Sunday, December 27, 2020


SOUL is a deeply affecting and visually ravishing film from Pixar. It stars Jamie Foxx as a mild-mannered, warm-hearted jazz musician called Joe who never quite got that big break and has ended up teaching band class.  A grateful former pupil finally hooks him up with a big break but Joe has an accident and dies. He ends up quite literally on a staircase to heaven but fights to come back and play his big gig, meeting a little unborn soul called 22 on the way. So they get back to New York but end up in the wrong bodies - 22 in Joe, and Joe in a cat! And what ensues is your classic body mix-up comedy, along the lines of Freaky Friday or Big. The different perspective allows 22 to find joy in music and simply living, and allows Joe to realise that Jazz isn't what gives him purpose after all - it's acts of kindness and living each day. 

What elevates this film beyond the classic body mix-up comedy is its heart and its imagination. Speaking to its heart, I don't think I've ever seen a film portray the joy of playing music so beautifully, or the awe and joy that hearing someone lost in the moment can inspire. I'm not even talking about Joe here. The best moment is seeing a young girl called Chloe sit on Joe's staircase playing her trombone, and 22, in Joe's body, look on in awe. There's also something really wonderfully touching and joyful in how Moonwind (Graham Norton) is portrayed. Normally, hippies and kooks are portrayed as Goopy idiots, but here they are treated with affection. They also have a kind of wisdom and a part to play.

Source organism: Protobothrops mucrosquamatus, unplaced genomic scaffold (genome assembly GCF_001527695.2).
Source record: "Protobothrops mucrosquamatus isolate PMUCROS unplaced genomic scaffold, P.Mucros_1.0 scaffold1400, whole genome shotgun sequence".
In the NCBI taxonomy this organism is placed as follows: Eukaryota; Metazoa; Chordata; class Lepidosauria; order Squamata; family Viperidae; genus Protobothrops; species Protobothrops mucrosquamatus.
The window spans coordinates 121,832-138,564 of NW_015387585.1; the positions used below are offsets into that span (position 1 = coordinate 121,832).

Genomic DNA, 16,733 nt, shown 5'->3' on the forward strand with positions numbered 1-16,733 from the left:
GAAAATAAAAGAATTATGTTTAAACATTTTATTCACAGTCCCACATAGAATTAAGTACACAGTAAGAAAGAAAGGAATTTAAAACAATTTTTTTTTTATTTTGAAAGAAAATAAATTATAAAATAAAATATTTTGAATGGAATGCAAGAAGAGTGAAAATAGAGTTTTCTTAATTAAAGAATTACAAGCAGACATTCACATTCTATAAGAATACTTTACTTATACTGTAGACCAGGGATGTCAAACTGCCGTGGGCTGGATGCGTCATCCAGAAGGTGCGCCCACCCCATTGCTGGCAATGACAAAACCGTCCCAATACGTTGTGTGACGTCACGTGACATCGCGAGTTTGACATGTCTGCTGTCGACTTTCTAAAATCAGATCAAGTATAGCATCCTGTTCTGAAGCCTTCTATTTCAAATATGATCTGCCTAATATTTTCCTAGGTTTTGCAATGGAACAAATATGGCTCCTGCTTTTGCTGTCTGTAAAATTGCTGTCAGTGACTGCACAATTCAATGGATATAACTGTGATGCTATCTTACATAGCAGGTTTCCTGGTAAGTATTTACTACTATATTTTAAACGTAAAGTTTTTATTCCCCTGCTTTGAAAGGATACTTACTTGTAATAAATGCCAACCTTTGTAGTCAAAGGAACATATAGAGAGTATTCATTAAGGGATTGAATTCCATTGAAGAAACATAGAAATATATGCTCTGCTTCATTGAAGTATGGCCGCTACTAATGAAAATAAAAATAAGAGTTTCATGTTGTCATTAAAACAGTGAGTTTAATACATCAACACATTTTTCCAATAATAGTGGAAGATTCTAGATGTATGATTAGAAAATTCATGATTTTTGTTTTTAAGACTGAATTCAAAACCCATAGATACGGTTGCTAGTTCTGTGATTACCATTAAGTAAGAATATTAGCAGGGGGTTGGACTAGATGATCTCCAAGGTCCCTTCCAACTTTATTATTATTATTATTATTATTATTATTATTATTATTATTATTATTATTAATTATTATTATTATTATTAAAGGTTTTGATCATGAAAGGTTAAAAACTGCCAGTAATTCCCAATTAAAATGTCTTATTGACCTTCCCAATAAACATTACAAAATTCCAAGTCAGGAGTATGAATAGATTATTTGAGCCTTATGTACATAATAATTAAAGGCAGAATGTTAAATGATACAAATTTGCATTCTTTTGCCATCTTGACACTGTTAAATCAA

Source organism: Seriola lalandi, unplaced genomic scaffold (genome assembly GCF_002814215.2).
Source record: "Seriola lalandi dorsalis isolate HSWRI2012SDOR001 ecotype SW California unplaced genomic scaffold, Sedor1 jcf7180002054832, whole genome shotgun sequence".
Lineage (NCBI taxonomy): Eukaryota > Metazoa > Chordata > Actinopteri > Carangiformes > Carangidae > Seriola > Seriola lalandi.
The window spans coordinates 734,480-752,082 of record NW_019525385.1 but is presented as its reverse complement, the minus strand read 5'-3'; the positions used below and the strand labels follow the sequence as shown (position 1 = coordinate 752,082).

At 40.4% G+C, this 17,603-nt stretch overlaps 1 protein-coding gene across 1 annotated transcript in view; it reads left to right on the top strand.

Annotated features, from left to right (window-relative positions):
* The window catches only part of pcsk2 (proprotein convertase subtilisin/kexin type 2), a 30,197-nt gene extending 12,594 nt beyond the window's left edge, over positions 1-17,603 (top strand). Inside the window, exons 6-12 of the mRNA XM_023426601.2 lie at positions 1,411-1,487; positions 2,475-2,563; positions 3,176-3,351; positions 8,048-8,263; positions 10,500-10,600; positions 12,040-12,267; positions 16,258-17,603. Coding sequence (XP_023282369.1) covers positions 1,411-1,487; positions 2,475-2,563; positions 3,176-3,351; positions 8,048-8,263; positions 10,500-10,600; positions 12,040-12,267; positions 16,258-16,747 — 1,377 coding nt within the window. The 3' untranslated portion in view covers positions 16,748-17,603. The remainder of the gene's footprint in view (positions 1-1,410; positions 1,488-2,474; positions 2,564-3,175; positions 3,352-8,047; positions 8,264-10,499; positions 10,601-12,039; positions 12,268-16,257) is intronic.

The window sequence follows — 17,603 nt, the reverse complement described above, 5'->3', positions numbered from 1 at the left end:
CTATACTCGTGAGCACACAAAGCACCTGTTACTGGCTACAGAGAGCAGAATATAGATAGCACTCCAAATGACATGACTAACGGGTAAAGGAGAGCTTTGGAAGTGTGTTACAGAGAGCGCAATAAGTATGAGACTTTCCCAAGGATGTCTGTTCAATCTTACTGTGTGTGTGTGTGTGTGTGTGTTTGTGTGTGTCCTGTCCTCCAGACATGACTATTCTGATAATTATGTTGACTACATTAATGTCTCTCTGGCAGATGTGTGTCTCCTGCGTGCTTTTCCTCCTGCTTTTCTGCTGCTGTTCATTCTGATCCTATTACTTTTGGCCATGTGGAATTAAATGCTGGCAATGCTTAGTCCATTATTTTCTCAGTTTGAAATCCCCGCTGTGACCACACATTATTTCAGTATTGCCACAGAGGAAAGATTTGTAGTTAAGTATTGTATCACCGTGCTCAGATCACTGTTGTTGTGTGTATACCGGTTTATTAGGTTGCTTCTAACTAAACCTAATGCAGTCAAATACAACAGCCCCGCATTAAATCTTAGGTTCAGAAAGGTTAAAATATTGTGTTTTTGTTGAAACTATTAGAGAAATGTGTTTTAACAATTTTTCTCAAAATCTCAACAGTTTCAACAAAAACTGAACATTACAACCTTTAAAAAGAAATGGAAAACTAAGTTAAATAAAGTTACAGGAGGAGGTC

As to the imagination, this film pushes animation beyond anything I've ever seen before.  The beautifully re-created contemporary New York is sunlit and sepia toned and captures both its beauty and rambunctiousness - from the crazy soundscape of a New York pavement to the crowded jangling of a subway train. This would be achievement enough but it contrasts to brilliantly with the ethereal dreamworlds of the The Great Before, a strange in-between, and The Great Beyond. The Great Beyond is a stunning black and white abstract moving walkway with a strange electronic soundtrack that feels both odd and reassuring. The in between world is again monochromatic but drawn in 2-D and the most starkly abstract. And then we land in The Great Before which is all luminous pastels and fuzzy edges. I particularly liked the design of the wire-frame 2-D characters that shepherd the little souls. It's just amazing how much character and expression the animators managed to get into these simple abstract figures. 

The resulting film is a tour de force of visual imagination with a score as varied and wonderful. This is the best that Pixar has yet produced. 

SOUL is rated PG and has a running time of 100 minutes. It is streaming on Disney+.

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